Make your Data Center sing with Converged Architectures

What does this CI concept mean? A converged architecture is, to put it simply, a purpose built system, with the inclusion of Server, Storage, and Network, designed to ease the build of a centralized environment for the data center. By this I mean, there’re servers and storage combined with networking, so that with very minor configuration after plugging the equipment in, one will be able to manage the environment as a whole.

In the early days of this concept, prior to the creation of VCE, I worked on a team at EMC called the vSpecialists. Our task was to seek out appropriate sales opportunities wherein an architecture like this would be viable, and qualify our prospects for what was called the vBlock. These included Cisco Switches, the just released Nexus line, Cisco Servers, the also freshly released UCS blades and EMC storage. These vBlocks were very conscripted toward sizing, and very dedicated to housing virtualized environments. VMware was critical to the entire infrastructure. In order for these systems to be validated by the federation, all workloads on these would need to be virtualized. The key, and the reason that this was more significant than what customers may already have in their environments was the management layer. A piece of software combining UCS Manager, IOS for the Switch layer, and storage management was pulled together called Ionix. This was where the magic occurred.

Then came a number of competitors. NetApp released the FlexPod in response. The FlexPod was just that. More flexible. Workloads were not required to be virtual exclusively, obviously, storage in this case would be NetApp, and importantly, the customer would be able to configure these based less rigidly on their sizing requirements, and build them up further as they needed.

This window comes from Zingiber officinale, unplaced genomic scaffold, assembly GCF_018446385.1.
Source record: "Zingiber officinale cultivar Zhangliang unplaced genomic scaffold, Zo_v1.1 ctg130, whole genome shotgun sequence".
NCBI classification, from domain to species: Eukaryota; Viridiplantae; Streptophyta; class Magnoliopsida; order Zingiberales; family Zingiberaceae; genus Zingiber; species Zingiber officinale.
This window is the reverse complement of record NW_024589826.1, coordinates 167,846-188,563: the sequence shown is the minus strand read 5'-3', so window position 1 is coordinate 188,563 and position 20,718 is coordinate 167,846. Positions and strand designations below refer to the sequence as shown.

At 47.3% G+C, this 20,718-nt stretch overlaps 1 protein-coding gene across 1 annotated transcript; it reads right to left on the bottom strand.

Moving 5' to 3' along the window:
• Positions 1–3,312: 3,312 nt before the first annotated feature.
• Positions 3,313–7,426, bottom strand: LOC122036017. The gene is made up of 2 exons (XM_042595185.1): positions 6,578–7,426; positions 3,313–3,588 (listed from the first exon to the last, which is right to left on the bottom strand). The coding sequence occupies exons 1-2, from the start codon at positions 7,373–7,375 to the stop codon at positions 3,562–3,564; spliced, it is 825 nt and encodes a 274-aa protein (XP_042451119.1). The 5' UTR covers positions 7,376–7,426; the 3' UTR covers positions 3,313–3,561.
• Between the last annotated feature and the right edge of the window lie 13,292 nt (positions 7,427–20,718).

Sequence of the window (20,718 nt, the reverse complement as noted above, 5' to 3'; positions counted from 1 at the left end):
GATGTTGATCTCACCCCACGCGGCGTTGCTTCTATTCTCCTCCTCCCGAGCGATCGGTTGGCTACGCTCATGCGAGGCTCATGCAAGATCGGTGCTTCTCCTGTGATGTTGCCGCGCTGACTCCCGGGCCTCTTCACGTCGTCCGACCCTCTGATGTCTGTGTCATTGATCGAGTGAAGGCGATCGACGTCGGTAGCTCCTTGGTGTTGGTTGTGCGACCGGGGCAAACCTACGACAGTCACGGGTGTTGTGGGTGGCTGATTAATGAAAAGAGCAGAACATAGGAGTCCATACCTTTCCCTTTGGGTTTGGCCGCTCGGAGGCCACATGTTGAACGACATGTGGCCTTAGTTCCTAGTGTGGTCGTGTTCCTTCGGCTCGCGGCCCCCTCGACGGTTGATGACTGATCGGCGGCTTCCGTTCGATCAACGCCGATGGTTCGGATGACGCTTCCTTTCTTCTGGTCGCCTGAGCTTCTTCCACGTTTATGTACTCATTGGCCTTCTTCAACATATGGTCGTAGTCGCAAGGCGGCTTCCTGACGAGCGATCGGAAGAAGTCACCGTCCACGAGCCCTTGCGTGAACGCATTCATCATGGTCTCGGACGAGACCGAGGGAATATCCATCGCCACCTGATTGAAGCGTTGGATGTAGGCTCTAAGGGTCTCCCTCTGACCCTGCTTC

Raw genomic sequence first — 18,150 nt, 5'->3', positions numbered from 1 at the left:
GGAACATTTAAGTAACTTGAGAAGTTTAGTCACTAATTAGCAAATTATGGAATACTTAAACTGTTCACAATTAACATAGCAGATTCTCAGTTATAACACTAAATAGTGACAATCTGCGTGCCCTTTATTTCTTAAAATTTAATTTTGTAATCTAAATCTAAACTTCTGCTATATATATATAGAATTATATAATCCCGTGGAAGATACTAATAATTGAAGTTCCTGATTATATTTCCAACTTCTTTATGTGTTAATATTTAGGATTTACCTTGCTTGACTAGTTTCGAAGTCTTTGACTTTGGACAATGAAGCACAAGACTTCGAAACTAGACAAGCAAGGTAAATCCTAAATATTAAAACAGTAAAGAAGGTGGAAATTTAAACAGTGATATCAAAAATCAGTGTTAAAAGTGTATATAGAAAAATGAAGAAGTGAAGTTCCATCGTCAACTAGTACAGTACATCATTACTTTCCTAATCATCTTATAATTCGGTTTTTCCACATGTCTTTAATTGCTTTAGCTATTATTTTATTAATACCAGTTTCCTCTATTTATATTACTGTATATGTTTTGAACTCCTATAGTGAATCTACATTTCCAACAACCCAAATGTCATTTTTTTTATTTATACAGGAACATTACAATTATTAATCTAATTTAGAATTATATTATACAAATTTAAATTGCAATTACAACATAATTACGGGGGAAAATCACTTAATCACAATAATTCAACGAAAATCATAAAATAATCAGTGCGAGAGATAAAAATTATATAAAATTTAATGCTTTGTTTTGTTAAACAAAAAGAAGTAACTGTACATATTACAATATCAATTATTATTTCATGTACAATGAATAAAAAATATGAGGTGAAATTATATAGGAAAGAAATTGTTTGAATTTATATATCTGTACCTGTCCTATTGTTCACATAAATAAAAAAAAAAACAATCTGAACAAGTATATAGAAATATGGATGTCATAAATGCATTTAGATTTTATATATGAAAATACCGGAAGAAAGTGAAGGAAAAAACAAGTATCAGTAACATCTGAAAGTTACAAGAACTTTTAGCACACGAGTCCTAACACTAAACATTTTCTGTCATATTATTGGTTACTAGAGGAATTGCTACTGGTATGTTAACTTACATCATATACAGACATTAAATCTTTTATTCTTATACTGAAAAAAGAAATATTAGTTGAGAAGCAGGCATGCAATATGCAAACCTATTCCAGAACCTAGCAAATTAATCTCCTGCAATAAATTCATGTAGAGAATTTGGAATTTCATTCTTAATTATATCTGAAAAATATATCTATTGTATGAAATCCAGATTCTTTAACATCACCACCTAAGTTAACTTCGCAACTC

There were other companies, most notably Hewlett Packard and IBM that built alternative solutions, but the vBlock and FlexPod were really the main players.

After a bit of time, a new category was created. This was called HyperConvergence. The early players in this field were Nutanix and Simplivity. Both these companies built much smaller architectures. These are called Hyper Converged, most reasonably. They were originally seen as entry points for organizations looking to virtualize from a zero point, or point type solutions for new circumstantial projects like VDI. They’ve grown both in technology and function to the point where companies today are basing their entire virtual environments on them. While Nutanix is leveraging new OS models, building management layers onto KVM and replication strategies for DR, Simplivity has other compelling pieces, such as a storage deduplication model, and replication making for compelling rationale for pursuing.

There are also many new players in the HyperConverged marketplace, making it the fastest growing segment of the market now. Hybrid cloud models are making these types of approaches very appealing to IT managers setting direction for the future of their data centers. Be sure to look for new players in the game like Pivot3, Scale Computing, IdealStor, and bigger companies like Hewlett Packard and the EVO approach from Vmware with Evo Rail and Evo Rack getting it’s official launch this week at VMworld.


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